Tips For Transitioning From Crib To Big Kid Bed

The thought of transitioning your little one from a crib to a big kid bed can be overwhelming.

When to make the move? Do I go with a toddler bed, twin bed, or something bigger? So many questions will come into play and figuring out the best solution for your family can be difficult.

Here’s a list of tips that can help you make the best decision with transitioning your toddler from crib to big kid bed and hopefully smooth out the process for you and your little one. Happy baby = happy mommy and daddy!

Why rush, wait until your little one is ready.

How will you know?  Every child is different and their signs will be too.  My son was 2.5 when he started to show signs that it was time for a change.  Our bedtime routine seemed to stop working, we went from a twenty-minute wind down (story time, snuggles, lights out) to all of a sudden not wanting to sleep in his crib.  He was firm and consistent in his refusal, insistent on sleeping in mom and dads bed every night. The fight just wasn’t worth it – that was it, my baby was growing up and so, it was time to go shopping for a big kid bed.

Build the excitement.

For the next week we talked about big boy beds, colors, and patterns. Making the process exciting and fun for my little one and letting him show me what he liked was important. For example picking out bedspreads – dinosaurs, tractors, space-ships… he wanted them all. Building up the transition and making your little one a part of the decision-making process was instrumental. It is their room after-all and by doing so you are helping build their life skills.

Shopping and things to consider.  

What size bed does the room allow for?  Consider window placements, closets, and doors as these all limit your setup options. The obvious placement might be to locate the bed along the long open wall – but consider a different approach, maybe kitty corner it in-between the odd window placements, leaving the long wall for shelving, drawers, play space etc.

What other furniture do you have or anticipate will go in the room? This is an important one as I had initially envisioned a long bureau, tall dresser and a bookcase. However, I hadn’t considered additional play and move-around space. The bureau depth ate up too much of the room and made it too tight which would cause more problems down the line.  I updated our plan, omitted the bureau and came up with the perfect alternative…under bed storage. This consisted of two pull out deep drawers and an open style cubby (different styles are available).  It was perfect, in fact I love it! It’s functional and it utilizes wasted space under the bed that would otherwise collect socks and random toys.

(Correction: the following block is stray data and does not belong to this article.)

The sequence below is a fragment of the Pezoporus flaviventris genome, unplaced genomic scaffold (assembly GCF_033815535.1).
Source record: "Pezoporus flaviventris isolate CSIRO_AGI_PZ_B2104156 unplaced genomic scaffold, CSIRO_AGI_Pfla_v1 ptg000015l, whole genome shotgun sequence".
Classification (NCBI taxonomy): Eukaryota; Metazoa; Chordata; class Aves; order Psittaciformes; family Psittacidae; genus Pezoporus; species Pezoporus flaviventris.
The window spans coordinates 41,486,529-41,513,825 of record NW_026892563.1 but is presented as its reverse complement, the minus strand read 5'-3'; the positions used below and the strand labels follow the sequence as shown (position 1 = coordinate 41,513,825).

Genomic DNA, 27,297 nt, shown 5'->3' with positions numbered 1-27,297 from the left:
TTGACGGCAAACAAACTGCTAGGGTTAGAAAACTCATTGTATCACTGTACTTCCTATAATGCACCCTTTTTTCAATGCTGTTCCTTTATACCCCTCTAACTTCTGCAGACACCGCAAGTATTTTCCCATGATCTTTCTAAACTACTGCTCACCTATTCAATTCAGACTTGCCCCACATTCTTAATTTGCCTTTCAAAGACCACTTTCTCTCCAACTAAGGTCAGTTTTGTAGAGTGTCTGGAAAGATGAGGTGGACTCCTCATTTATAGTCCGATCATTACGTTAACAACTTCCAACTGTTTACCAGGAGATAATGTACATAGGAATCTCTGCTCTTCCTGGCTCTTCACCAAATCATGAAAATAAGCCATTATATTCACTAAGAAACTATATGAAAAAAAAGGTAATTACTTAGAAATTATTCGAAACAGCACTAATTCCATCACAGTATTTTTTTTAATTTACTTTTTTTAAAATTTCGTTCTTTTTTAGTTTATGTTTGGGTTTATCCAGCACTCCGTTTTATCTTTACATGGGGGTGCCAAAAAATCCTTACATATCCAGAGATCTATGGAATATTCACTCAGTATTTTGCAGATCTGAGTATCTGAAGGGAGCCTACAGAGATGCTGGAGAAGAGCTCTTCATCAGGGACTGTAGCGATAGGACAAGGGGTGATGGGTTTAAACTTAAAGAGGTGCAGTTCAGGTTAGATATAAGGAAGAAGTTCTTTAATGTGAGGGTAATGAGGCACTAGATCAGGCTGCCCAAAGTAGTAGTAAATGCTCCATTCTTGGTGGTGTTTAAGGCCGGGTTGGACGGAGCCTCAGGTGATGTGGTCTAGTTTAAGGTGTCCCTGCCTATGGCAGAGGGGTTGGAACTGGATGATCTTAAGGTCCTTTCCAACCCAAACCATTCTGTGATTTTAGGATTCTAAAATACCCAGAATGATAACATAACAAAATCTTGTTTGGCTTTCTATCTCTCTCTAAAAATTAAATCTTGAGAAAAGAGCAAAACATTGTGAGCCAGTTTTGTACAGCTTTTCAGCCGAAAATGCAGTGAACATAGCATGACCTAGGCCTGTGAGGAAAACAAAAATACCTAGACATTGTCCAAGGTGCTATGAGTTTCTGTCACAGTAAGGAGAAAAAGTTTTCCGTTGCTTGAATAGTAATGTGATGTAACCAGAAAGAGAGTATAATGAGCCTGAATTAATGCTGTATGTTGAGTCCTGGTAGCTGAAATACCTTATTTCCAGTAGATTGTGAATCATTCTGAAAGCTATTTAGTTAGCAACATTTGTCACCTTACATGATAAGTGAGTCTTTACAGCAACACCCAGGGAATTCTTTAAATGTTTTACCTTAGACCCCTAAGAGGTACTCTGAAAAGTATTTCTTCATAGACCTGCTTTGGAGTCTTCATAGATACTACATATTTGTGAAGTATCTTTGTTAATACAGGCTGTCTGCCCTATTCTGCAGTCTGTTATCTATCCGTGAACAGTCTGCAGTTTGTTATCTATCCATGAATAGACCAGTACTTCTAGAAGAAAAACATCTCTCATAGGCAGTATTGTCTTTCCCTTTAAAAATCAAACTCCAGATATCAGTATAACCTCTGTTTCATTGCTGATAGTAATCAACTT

Remember to consider bed-rails to help prevent unnecessary spills.  Your little sleeper might be more of a mover than you think!

Establish your bedtime routine.  

This was by far the most common piece of advice that I heard as a new parent, live by routine.  The benefits that come from routine help tremendously with a toddler’s personality and “body-clock”, which helps with many day-to-day basics like eating a healthy and full meal, sensing nap and bedtime, helping sleep sound throughout the night and many others.  In addition it sets boundaries and helps children feel safe and comfortable, allowing for a calmer, easier wind-down.  Find what works for you and your family, evaluate how much time you’ll need to get through the after work grind: cooking, cleanup, baths, story time, snuggles, lights out – whatever flow you have.

Nightlight, music, wake-up clock – figure out what will help your little one settle in comfortably.  

Provide a warm and comforting space – music, sound machines, reflecting stars or shapes. All of these help with easing the little ones to sleep.  Introduce a wake-up clock that establishes an agreed upon wake-up time that works for your families schedule.

Stay strong – boundaries are so important! 

The hardest point of them all.  I know, I struggle with this as well.  There are so many times when it would be easier to give in and say yes — give them that underserved toy, break a rule, extend a once-in-while thing to the point where your child now expects it as a normal everyday routine. Caving on this very important tip will mean a constant power-struggle that will leave you exhausted and feeling deflated.

Give it time.

Expect that your little one is going to ease into the new routine.  Sleep regression is probably inevitable but with a little adjusting and ensuring you are meeting the needs of a safe and comforting routine you will soon have a system that works for you and your little one, I’m rooting for you!

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